It is amazing Dina. I did not know.

Birdman said...

This blog teaches me a lot. And I thought I knew cemeteries.

VP said...

The strange thing about these bloody facts of history is that people think that all this can be avoided following some simple teaching/religion/system of beliefs. History sadly teaches us otherwise.

EG CameraGirl said...

How very sad that wars destroy so many lives. I hope all is well with you, Dina.

Englepappa said...

Thank you - another brick in the knowledge-puzzle is placed... And the killings continues. It's sad. Human beings seem to never learn by history.

Adullamite said...

Aye many from where I now live were amongst the fallen at Gaza. The cemetery is well kept and damage from the last incursion has been repaired.
That are of land has seen many wars over the years, Turks, Babylonians, Egyptians, who knows who else has had their wars before that way back in prehistory.
Such a place to live in.
These three cemeteries are well looked after.

Dina said...

Adullamite, yes, these 4 cemeteries and I'm sure all the CWGC cemeteries around the world are beautifully kept up, usually by older men who are devoted to their cemetery.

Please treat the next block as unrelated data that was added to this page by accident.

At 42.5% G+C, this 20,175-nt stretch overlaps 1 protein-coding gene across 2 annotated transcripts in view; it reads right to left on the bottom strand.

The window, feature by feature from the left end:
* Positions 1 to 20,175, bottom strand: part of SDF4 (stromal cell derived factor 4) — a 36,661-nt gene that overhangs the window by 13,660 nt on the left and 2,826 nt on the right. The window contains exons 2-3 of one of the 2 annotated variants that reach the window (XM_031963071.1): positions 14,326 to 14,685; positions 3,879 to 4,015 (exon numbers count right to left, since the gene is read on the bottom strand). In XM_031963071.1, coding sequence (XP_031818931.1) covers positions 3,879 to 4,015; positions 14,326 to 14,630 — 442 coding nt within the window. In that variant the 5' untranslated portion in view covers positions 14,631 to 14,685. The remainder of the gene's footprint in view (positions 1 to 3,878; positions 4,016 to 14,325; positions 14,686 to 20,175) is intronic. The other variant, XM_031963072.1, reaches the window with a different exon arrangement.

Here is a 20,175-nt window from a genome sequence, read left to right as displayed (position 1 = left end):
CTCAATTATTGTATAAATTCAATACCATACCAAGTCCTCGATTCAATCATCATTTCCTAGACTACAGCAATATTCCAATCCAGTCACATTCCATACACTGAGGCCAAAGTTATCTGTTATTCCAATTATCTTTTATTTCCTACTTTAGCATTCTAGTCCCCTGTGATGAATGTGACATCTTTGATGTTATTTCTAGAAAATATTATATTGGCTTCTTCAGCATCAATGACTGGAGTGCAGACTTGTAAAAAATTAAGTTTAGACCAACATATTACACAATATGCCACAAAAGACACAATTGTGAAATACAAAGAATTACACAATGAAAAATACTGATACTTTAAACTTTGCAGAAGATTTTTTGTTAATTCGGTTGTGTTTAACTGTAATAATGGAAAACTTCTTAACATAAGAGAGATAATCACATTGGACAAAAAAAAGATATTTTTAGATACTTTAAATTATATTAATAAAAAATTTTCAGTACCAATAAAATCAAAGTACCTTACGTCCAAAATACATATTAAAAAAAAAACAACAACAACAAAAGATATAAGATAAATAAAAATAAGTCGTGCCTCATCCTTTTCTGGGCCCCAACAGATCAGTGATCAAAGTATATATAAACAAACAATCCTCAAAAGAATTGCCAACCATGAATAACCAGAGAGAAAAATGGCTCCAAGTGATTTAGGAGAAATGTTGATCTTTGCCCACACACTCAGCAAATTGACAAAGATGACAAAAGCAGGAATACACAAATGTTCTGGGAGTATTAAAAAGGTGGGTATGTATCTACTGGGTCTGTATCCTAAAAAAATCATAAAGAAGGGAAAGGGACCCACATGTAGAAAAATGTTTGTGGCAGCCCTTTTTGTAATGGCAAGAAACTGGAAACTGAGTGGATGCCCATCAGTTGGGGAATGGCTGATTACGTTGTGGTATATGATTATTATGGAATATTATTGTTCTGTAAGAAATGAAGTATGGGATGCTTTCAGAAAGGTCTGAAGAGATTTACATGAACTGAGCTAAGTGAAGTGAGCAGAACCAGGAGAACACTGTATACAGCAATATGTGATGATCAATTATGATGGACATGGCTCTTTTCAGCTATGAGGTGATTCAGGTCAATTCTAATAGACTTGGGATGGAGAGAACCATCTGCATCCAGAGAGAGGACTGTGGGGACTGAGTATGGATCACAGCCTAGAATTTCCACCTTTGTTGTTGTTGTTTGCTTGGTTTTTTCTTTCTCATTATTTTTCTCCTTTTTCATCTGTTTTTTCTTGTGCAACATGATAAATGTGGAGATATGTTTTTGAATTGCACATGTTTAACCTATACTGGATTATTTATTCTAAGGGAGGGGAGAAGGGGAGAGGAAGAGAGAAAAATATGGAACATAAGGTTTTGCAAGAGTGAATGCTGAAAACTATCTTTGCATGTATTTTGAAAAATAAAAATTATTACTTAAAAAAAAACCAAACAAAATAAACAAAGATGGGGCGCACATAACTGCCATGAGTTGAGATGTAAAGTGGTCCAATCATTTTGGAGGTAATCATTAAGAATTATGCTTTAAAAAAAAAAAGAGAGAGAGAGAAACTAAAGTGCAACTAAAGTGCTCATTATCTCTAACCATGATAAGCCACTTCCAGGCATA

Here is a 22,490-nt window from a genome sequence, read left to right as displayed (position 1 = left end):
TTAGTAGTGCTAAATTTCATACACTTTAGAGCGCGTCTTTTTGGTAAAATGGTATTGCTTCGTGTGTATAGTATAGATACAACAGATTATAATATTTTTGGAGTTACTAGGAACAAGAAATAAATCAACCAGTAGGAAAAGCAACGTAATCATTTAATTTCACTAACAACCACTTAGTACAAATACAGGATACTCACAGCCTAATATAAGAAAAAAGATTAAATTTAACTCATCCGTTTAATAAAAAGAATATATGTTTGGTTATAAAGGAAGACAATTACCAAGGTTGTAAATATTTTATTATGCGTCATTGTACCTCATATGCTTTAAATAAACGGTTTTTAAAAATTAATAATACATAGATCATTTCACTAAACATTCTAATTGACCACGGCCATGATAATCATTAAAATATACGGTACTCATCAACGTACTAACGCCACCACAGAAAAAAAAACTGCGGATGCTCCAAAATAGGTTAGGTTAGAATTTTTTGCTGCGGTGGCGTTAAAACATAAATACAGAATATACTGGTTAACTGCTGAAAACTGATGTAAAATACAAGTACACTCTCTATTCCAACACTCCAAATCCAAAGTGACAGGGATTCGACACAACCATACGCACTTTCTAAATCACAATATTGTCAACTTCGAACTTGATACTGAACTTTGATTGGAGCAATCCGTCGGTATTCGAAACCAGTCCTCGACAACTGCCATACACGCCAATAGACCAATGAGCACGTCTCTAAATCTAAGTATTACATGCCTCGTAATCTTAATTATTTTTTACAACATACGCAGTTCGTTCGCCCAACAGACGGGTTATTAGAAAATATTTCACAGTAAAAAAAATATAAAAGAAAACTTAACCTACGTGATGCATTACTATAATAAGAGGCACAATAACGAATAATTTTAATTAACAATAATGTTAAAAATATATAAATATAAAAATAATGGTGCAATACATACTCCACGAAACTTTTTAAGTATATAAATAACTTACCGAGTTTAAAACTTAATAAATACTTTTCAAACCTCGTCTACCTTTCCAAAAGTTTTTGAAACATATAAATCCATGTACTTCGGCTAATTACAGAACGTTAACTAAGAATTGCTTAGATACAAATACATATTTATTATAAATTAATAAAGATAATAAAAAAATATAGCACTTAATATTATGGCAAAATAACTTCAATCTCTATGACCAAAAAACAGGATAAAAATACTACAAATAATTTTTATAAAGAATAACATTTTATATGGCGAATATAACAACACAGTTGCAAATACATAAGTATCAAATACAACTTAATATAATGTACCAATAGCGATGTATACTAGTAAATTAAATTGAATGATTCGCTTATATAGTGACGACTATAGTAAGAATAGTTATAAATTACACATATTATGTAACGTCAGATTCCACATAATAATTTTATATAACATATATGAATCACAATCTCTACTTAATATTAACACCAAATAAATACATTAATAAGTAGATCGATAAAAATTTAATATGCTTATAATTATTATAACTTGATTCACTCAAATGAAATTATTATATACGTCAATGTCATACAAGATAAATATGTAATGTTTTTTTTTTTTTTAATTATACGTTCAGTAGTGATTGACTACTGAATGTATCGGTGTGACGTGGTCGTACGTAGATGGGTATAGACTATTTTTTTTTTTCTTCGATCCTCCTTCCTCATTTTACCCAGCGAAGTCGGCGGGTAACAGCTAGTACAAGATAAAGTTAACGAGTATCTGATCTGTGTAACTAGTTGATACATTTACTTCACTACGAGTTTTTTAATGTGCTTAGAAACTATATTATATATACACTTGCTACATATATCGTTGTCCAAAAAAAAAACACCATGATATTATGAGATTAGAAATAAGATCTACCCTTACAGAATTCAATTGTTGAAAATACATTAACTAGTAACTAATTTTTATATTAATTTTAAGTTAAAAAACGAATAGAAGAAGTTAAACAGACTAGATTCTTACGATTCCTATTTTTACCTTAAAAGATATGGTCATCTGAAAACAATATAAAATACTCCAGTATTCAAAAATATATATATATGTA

Yes, unfortunately there was damage during the previous Gaza operation and Israel paid to repair it.

Bill Nicholls said...

I think we all forget that was a big area of conflict in WW1, and still is now unfortunatly

Vagabonde said...

I did not know about all these cemeteries in Gaza – WWI was such a horrendous war. I also wrote a post on 3rd August, which is the day Germany declared war on France, but relating to the Tour de France in 1914. I was reading in a French newspaper that around Verdun, they constantly find, still, gun shells in the fields and forests around it. Here in the US though I have not heard much about the centennial of the beginning of this war. Your post was most interesting.

retriever said...

Interesting post, greeting from Belgium